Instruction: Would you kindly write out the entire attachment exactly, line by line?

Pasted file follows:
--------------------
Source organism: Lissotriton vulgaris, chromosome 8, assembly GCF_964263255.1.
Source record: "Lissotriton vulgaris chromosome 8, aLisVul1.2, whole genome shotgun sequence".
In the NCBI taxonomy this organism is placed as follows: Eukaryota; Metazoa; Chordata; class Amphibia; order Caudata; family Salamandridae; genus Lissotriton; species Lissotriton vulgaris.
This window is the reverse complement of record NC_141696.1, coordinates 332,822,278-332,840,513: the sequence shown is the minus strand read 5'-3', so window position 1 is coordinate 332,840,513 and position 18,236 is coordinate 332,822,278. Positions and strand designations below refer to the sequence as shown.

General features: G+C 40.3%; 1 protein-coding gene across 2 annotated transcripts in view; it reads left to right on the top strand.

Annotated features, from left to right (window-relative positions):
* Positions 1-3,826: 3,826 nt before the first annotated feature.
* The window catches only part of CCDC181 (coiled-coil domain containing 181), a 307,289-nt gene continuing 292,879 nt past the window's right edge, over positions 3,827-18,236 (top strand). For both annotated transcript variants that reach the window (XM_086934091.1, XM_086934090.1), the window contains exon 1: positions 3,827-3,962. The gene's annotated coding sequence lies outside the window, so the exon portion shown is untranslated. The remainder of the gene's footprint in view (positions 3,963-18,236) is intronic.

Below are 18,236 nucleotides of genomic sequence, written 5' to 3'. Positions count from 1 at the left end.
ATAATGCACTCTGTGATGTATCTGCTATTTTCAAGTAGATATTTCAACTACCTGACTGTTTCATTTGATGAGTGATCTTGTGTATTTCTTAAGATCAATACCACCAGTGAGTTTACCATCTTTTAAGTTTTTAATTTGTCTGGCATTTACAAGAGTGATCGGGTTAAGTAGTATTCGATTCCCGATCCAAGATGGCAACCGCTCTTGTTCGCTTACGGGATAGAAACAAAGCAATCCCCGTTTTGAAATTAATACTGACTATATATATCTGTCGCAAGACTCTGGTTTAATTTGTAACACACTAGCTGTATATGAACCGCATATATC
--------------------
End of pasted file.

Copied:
Source organism: Lissotriton vulgaris, chromosome 8, assembly GCF_964263255.1.
Source record: "Lissotriton vulgaris chromosome 8, aLisVul1.2, whole genome shotgun sequence".
In the NCBI taxonomy this organism is placed as follows: Eukaryota; Metazoa; Chordata; class Amphibia; order Caudata; family Salamandridae; genus Lissotriton; species Lissotriton vulgaris.
This window is the reverse complement of record NC_141696.1, coordinates 332,822,278-332,840,513: the sequence shown is the minus strand read 5'-3', so window position 1 is coordinate 332,840,513 and position 18,236 is coordinate 332,822,278. Positions and strand designations below refer to the sequence as shown.

General features: G+C 40.3%; 1 protein-coding gene across 2 annotated transcripts in view; it reads left to right on the top strand.

Annotated features, from left to right (window-relative positions):
* Positions 1-3,826: 3,826 nt before the first annotated feature.
* The window catches only part of CCDC181 (coiled-coil domain containing 181), a 307,289-nt gene continuing 292,879 nt past the window's right edge, over positions 3,827-18,236 (top strand). For both annotated transcript variants that reach the window (XM_086934091.1, XM_086934090.1), the window contains exon 1: positions 3,827-3,962. The gene's annotated coding sequence lies outside the window, so the exon portion shown is untranslated. The remainder of the gene's footprint in view (positions 3,963-18,236) is intronic.

Below are 18,236 nucleotides of genomic sequence, written 5' to 3'. Positions count from 1 at the left end.
ATAATGCACTCTGTGATGTATCTGCTATTTTCAAGTAGATATTTCAACTACCTGACTGTTTCATTTGATGAGTGATCTTGTGTATTTCTTAAGATCAATACCACCAGTGAGTTTACCATCTTTTAAGTTTTTAATTTGTCTGGCATTTACAAGAGTGATCGGGTTAAGTAGTATTCGATTCCCGATCCAAGATGGCAACCGCTCTTGTTCGCTTACGGGATAGAAACAAAGCAATCCCCGTTTTGAAATTAATACTGACTATATATATCTGTCGCAAGACTCTGGTTTAATTTGTAACACACTAGCTGTATATGAACCGCATATATC